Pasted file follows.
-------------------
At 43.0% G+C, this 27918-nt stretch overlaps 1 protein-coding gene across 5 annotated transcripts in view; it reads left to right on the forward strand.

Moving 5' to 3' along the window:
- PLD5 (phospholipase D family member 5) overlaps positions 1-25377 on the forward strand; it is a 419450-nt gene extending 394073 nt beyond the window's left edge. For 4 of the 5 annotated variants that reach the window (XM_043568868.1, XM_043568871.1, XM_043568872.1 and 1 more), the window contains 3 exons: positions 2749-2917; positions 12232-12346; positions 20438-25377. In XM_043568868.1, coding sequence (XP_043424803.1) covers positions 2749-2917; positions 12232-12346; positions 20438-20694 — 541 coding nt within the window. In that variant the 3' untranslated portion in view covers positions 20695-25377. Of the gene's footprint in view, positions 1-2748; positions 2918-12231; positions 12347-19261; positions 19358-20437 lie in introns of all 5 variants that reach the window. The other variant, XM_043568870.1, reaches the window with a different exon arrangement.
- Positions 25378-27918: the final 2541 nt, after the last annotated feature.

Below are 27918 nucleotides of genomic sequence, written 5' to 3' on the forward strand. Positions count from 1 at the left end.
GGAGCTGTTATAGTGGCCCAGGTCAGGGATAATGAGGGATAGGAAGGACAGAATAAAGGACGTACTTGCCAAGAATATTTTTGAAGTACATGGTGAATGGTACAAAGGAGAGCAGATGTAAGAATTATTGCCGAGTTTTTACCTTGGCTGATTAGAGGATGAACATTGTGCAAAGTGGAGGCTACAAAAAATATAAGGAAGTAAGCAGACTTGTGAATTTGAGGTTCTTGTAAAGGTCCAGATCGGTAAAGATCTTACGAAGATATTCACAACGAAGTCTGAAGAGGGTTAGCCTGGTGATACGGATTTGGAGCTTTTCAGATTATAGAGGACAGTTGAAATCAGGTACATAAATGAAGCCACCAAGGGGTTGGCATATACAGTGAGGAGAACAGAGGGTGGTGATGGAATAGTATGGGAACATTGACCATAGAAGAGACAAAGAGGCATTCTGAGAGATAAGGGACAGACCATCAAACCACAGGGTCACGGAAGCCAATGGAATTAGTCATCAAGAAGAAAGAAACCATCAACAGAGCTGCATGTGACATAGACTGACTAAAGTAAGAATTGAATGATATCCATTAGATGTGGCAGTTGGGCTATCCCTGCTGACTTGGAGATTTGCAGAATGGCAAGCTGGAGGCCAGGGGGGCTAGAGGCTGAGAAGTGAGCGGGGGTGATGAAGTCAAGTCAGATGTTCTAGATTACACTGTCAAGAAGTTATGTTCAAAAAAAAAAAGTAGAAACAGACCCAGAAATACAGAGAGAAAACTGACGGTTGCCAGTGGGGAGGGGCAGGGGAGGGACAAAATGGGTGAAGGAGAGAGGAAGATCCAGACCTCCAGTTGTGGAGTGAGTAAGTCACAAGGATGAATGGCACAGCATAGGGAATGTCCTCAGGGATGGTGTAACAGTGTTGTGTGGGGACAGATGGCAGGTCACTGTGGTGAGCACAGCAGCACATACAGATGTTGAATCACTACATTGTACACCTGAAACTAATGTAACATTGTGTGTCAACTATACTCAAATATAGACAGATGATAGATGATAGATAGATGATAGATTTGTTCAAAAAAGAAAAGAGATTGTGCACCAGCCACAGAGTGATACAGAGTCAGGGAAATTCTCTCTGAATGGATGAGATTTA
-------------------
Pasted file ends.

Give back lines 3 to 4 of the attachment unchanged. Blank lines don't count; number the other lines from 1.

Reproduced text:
- PLD5 (phospholipase D family member 5) overlaps positions 1-25377 on the forward strand; it is a 419450-nt gene extending 394073 nt beyond the window's left edge. For 4 of the 5 annotated variants that reach the window (XM_043568868.1, XM_043568871.1, XM_043568872.1 and 1 more), the window contains 3 exons: positions 2749-2917; positions 12232-12346; positions 20438-25377. In XM_043568868.1, coding sequence (XP_043424803.1) covers positions 2749-2917; positions 12232-12346; positions 20438-20694 — 541 coding nt within the window. In that variant the 3' untranslated portion in view covers positions 20695-25377. Of the gene's footprint in view, positions 1-2748; positions 2918-12231; positions 12347-19261; positions 19358-20437 lie in introns of all 5 variants that reach the window. The other variant, XM_043568870.1, reaches the window with a different exon arrangement.
- Positions 25378-27918: the final 2541 nt, after the last annotated feature.